Holiday stress: three in five British employees work while on leave
- 61 per cent (three in five) of employees work on annual leave – up from 54 per cent in 2013
- Nearly three quarters (73 per cent) of staff are more stressed out ahead of their holidays, and almost one in five (18 per cent) return to work more stressed than when they left
- More than half of workers (54 per cent) have annual leave left at the end of the year
As we approach the summer holidays, a new study by the Institute of Leadership & Management (ILM), has found that holidays are not nearly as relaxing as they should be. The ILM survey of more than 1,000 UK workers and managers shows that British workers are working through their annual leave and not making the most of the summer season.
The poll found that more than half of workers (61 per cent) feel obligated to work on holiday – a possible side effect of modern technology, meaning workers are contactable anytime and anywhere. 64 per cent read and send emails during their time off, 28 per cent take business phone calls and 8 per cent go into the office.
Meanwhile, only 28 per cent of those surveyed reported that they had had arguments with friends and family about their working on holiday, down from 37 per cent two years ago. Considering the increase in those working through their holidays, this seems to indicate that it is fast becoming the norm to be constantly switched on.
Charles Elvin, chief executive of the Institute of Leadership & Management, said: “Britain’s workforce is not making the most of their annual leave. Our survey paints a picture of an over-stressed workforce, who feel they cannot afford to switch off out of fear of falling behind on workloads.
“It is crucial that people are able to make the most of their time off work to fully relax, reflect and recharge. This allows them fresh perspective and energy to tackle their work on return from holiday.”
The poll also revealed that far from being relaxing, the prospect of an upcoming holiday caused 73 per cent of workers to feel more stressed out – up from 71 per cent in 2013 – with 68 per cent staying late in the office the day before.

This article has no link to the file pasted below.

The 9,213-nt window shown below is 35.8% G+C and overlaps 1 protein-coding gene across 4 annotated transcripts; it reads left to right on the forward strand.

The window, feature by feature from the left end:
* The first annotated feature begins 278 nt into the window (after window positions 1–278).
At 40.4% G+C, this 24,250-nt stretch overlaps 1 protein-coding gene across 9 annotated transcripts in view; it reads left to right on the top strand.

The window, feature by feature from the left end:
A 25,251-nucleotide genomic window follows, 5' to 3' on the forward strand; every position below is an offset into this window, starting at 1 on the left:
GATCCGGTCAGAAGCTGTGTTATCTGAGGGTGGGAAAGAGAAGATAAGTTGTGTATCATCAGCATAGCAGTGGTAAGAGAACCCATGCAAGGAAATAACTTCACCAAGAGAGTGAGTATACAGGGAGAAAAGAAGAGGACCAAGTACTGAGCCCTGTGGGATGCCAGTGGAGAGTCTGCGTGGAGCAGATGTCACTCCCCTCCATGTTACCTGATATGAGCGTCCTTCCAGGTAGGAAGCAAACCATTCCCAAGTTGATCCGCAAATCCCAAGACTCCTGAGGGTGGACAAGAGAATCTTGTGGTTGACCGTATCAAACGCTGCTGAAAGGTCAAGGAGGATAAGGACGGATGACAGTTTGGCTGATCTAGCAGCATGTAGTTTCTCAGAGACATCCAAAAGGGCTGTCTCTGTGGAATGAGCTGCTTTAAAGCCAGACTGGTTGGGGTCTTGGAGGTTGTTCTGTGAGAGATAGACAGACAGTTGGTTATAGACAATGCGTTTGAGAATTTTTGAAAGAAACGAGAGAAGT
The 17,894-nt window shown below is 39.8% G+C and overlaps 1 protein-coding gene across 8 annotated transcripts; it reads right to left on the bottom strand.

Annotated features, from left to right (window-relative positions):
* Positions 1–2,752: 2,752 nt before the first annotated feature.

Even worse, almost 1 in 5 (18 per cent) come back from their holiday more stressed than when they left. Part of the reason for this, it seems, might be that 81 per cent of staff are faced with overflowing email inboxes on their return.
Meanwhile, more than half of workers (54 per cent) still have holiday entitlement when they get to the end of the year, with 42 per cent of managers actually having to encourage their staff to take a break.
Charles Elvin: “Finding work-life balance is easier said than done. But organisations can foster positive work environments by encouraging staff to use their full holiday allowance, hand over responsibilities to co-workers in the lead up to leave and have face to face meetings on their return.”
ILM’s tips for cutting down holiday stress levels:
- Plan for your absence – put together handover notes and give clear guidelines to reports on tasks they need to complete
- Make sure that you inform key contacts you will be away – this will cut down on the number of messages sent in your absence
- Try to plan your holiday timing wisely, so that you’re not away during critical stages of a project
- If you are planning to check work emails, establish ground rules and only do so once or twice a day and switch off your work devices in between
- Set up a detailed out-of-office reply for both your email and phone line. Including dates you’ll be away and a person that can be contacted in your absence
- Do not open your email account straight away upon your return – catch-up meetings with team members might be a better alternative
Sleep and Fatigue: Director’s Briefing
Fatigue is common amongst the population, but particularly among those working abnormal hours, and can arise from excessive working time or poorly designed shift patterns. It is also related to workload, in that workers are more easily fatigued if their work is machine-paced, complex or monotonous.
This free director’s briefing contains:
- Key points;
- Recommendations for employers;
- Case law;
- Legal duties.